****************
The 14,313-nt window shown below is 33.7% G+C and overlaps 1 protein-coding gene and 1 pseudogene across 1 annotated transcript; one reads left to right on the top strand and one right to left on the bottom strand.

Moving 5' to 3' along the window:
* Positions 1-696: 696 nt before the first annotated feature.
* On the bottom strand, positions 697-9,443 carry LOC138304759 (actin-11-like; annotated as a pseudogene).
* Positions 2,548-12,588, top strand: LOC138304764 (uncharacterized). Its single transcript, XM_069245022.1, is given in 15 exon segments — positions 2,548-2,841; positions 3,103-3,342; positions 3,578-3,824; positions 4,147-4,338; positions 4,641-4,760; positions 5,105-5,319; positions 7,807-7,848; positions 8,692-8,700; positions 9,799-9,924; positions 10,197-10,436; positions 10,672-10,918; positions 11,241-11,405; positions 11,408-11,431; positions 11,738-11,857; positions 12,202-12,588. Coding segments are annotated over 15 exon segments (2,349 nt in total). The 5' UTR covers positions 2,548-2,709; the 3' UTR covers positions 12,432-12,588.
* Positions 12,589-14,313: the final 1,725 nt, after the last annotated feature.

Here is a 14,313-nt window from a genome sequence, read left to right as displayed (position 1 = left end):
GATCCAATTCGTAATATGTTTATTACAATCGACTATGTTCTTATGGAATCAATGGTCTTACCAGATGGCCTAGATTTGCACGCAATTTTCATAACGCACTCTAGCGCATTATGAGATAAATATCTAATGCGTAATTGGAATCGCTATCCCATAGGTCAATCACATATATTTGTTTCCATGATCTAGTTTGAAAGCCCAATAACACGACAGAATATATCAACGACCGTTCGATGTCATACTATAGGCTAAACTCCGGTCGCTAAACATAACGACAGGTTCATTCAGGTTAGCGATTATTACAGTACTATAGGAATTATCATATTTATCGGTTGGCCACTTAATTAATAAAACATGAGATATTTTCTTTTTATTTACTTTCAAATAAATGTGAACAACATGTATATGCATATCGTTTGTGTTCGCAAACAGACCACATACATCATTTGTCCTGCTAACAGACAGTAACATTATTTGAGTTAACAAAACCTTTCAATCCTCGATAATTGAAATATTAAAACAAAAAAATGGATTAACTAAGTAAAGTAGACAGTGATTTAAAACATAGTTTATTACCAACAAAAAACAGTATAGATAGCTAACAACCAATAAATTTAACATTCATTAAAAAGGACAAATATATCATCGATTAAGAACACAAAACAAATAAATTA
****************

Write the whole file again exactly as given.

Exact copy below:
The 14,313-nt window shown below is 33.7% G+C and overlaps 1 protein-coding gene and 1 pseudogene across 1 annotated transcript; one reads left to right on the top strand and one right to left on the bottom strand.

Moving 5' to 3' along the window:
* Positions 1-696: 696 nt before the first annotated feature.
* On the bottom strand, positions 697-9,443 carry LOC138304759 (actin-11-like; annotated as a pseudogene).
* Positions 2,548-12,588, top strand: LOC138304764 (uncharacterized). Its single transcript, XM_069245022.1, is given in 15 exon segments — positions 2,548-2,841; positions 3,103-3,342; positions 3,578-3,824; positions 4,147-4,338; positions 4,641-4,760; positions 5,105-5,319; positions 7,807-7,848; positions 8,692-8,700; positions 9,799-9,924; positions 10,197-10,436; positions 10,672-10,918; positions 11,241-11,405; positions 11,408-11,431; positions 11,738-11,857; positions 12,202-12,588. Coding segments are annotated over 15 exon segments (2,349 nt in total). The 5' UTR covers positions 2,548-2,709; the 3' UTR covers positions 12,432-12,588.
* Positions 12,589-14,313: the final 1,725 nt, after the last annotated feature.

Here is a 14,313-nt window from a genome sequence, read left to right as displayed (position 1 = left end):
GATCCAATTCGTAATATGTTTATTACAATCGACTATGTTCTTATGGAATCAATGGTCTTACCAGATGGCCTAGATTTGCACGCAATTTTCATAACGCACTCTAGCGCATTATGAGATAAATATCTAATGCGTAATTGGAATCGCTATCCCATAGGTCAATCACATATATTTGTTTCCATGATCTAGTTTGAAAGCCCAATAACACGACAGAATATATCAACGACCGTTCGATGTCATACTATAGGCTAAACTCCGGTCGCTAAACATAACGACAGGTTCATTCAGGTTAGCGATTATTACAGTACTATAGGAATTATCATATTTATCGGTTGGCCACTTAATTAATAAAACATGAGATATTTTCTTTTTATTTACTTTCAAATAAATGTGAACAACATGTATATGCATATCGTTTGTGTTCGCAAACAGACCACATACATCATTTGTCCTGCTAACAGACAGTAACATTATTTGAGTTAACAAAACCTTTCAATCCTCGATAATTGAAATATTAAAACAAAAAAATGGATTAACTAAGTAAAGTAGACAGTGATTTAAAACATAGTTTATTACCAACAAAAAACAGTATAGATAGCTAACAACCAATAAATTTAACATTCATTAAAAAGGACAAATATATCATCGATTAAGAACACAAAACAAATAAATTA